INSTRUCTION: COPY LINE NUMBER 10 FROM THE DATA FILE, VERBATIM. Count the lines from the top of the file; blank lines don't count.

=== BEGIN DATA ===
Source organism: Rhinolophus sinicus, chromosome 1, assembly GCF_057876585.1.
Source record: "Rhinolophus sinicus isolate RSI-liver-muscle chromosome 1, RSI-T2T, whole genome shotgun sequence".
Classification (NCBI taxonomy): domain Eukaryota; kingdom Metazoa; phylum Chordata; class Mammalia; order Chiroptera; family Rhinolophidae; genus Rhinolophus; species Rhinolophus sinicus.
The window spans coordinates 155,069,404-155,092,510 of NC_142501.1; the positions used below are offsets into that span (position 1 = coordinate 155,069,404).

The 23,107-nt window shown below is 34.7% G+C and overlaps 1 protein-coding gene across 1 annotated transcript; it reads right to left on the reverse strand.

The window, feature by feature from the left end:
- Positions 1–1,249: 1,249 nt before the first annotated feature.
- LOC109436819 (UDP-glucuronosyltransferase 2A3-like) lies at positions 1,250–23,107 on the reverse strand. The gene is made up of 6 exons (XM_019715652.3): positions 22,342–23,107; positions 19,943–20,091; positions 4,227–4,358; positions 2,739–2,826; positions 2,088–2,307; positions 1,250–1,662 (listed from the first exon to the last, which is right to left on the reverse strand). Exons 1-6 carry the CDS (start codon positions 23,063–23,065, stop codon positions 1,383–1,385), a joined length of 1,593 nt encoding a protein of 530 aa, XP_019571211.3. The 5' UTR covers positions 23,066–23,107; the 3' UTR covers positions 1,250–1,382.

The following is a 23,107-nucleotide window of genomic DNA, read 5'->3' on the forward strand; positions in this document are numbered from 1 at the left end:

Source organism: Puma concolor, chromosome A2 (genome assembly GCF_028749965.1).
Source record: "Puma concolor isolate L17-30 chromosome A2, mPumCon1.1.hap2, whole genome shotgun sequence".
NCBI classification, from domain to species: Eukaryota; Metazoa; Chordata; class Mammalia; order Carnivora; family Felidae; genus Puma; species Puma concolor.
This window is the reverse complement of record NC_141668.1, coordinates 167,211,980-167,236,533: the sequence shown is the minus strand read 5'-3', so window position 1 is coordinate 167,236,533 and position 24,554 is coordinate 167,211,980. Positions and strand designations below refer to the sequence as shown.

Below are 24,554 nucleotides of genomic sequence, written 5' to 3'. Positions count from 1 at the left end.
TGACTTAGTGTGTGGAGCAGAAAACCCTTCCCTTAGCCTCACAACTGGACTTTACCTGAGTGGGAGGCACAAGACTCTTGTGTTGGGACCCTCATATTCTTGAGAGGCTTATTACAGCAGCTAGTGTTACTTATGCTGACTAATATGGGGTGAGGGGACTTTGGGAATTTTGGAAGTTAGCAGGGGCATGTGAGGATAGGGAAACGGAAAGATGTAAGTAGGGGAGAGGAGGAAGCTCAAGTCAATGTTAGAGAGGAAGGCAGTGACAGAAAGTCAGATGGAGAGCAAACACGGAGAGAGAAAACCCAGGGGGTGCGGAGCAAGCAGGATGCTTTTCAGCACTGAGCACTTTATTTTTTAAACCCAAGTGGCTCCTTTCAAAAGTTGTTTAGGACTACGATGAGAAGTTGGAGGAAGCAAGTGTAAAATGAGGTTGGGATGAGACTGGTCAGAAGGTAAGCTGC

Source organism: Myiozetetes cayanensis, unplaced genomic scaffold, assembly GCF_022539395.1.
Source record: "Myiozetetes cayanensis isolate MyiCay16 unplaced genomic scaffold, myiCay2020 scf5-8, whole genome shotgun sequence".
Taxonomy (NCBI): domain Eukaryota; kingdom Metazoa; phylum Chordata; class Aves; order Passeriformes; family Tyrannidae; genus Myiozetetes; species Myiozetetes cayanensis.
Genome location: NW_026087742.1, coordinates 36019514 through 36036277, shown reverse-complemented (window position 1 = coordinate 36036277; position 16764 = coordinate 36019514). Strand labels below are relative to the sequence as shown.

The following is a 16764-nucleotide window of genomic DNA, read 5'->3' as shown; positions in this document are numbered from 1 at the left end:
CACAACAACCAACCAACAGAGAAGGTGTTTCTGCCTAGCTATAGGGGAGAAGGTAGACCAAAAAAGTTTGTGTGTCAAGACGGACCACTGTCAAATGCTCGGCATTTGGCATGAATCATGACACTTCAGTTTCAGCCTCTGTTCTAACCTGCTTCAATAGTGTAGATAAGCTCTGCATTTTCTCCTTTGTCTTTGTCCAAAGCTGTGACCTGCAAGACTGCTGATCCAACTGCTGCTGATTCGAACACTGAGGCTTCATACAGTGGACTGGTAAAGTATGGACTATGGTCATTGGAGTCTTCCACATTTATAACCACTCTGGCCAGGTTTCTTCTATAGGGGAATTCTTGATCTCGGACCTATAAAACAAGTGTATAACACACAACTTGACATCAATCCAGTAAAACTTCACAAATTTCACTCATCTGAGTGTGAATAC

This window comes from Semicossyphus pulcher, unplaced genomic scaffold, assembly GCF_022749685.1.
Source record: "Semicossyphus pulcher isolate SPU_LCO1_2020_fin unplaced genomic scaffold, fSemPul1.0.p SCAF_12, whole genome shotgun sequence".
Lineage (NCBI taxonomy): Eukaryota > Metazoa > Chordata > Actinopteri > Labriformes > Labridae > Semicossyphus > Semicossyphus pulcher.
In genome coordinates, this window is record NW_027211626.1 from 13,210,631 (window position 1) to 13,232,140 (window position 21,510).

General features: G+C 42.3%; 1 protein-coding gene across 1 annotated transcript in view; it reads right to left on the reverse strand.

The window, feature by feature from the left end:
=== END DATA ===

Source organism: Puma concolor, chromosome A2 (genome assembly GCF_028749965.1).